A small study published in 2008 in the journal Hernia found an overall complication rate of 24 percent linked to the use of AlloDerm grafts. Because the study was small - it only included 70 patients (31 men and 39 women) - more research must be done to confirm the findings, but researchers did find a high rate of hernia recurrence.
Of 70 patients involved in the study, 20 percent suffered a complication, with the overall complication rate being 24 percent (the higher percent is due to some patients experiencing multiple adverse reactions). Among the complications were one rejection of the graft, two infections and 14 hernia recurrences. All patients with a hernia recurrence required medical repair of the problem.
Overall, the highest complication found in the study was recurrence of the hernia, with the strongest link to recurrence found in patients who received a thicker mesh product. Those who received a thinner mesh had a lower rate of hernia recurrence.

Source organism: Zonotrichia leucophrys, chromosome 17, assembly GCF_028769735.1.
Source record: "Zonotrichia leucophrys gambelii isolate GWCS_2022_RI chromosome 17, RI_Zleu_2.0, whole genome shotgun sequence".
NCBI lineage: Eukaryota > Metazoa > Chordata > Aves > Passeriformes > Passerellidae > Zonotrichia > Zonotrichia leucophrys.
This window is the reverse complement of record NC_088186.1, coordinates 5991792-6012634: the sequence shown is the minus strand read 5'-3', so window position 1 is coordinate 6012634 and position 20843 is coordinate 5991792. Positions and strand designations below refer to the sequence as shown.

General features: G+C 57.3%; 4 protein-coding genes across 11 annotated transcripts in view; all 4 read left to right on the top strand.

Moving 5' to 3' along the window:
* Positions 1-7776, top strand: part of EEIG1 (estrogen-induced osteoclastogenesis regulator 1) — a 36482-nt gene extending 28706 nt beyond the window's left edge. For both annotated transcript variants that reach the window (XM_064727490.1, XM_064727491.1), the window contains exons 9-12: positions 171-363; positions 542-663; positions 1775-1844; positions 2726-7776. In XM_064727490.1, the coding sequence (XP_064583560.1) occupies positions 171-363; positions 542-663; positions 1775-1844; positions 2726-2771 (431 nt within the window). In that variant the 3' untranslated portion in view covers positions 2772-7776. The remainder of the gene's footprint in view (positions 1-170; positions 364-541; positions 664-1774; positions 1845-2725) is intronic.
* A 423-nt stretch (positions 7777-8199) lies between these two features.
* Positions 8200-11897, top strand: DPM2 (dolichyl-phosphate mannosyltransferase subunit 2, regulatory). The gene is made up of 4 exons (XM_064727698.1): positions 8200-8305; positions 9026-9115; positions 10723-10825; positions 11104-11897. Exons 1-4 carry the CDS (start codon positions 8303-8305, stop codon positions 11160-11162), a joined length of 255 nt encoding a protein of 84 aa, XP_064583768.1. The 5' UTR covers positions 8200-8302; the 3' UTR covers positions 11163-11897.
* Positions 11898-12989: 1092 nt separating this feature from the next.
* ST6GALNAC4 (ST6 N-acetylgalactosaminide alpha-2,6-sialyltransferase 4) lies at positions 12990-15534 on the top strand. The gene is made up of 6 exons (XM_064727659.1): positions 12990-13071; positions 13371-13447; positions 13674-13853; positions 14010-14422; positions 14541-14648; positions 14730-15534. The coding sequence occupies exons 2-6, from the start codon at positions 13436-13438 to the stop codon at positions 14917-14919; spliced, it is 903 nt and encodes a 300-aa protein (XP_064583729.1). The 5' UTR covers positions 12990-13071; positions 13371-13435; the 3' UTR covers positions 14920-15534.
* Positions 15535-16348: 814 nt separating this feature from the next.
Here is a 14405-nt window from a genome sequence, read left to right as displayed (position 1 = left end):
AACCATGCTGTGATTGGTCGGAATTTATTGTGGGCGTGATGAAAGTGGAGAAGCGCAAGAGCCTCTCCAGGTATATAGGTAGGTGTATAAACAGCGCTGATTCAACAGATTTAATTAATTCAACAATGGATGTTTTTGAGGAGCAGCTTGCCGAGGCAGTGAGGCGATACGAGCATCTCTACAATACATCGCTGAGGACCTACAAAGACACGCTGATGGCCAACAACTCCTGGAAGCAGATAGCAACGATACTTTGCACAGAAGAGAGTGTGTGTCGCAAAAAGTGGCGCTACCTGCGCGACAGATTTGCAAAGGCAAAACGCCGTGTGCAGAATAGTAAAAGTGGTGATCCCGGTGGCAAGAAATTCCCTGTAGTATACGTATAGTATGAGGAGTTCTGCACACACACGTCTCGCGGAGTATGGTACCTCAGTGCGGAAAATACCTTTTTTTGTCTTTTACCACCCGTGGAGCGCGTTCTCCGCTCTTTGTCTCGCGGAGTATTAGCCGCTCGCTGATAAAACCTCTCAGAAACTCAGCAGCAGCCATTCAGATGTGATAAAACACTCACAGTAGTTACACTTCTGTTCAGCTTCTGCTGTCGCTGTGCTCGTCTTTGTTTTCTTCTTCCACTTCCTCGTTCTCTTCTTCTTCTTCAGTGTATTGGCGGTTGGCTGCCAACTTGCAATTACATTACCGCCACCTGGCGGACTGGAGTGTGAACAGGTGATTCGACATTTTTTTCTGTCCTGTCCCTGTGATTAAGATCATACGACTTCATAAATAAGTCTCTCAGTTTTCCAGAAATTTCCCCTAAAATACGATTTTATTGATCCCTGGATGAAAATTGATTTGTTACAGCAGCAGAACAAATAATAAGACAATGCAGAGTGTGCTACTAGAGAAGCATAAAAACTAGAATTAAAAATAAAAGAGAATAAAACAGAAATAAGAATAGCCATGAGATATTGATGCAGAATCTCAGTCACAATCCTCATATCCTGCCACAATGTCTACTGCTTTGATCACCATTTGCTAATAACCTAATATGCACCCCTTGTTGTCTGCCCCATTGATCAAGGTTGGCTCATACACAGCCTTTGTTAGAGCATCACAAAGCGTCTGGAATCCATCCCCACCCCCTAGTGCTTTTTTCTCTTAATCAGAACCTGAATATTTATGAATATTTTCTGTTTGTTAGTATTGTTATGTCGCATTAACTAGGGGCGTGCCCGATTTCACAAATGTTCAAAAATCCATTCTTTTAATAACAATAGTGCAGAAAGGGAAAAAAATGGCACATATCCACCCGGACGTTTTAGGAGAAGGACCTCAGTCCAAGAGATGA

AlloDerm, made by LifeCell, was approved in the 1990s to treat patients with burn injuries. The device is known as a cadaveric allograft because tissue used in AlloDerm is taken from human cadavers. Some AlloDerm units were subject to a recall in 2005 due to documentation issues concerning donor tissues.
READ MORE ALLODERM SKIN GRAFT LEGAL NEWS
According to the lawsuit, in 2008, LifeCell warned surgeons that AlloDerm could stretch up to 50 percent when implanted.
Lawsuits have been filed against LifeCell, alleging patients who received AlloDerm for hernia repair suffered serious adverse reactions, including infection, pain, hernia recurrence, sickness and disability. Bellwether trials in the AlloDerm litigation are scheduled to begin in September 2015.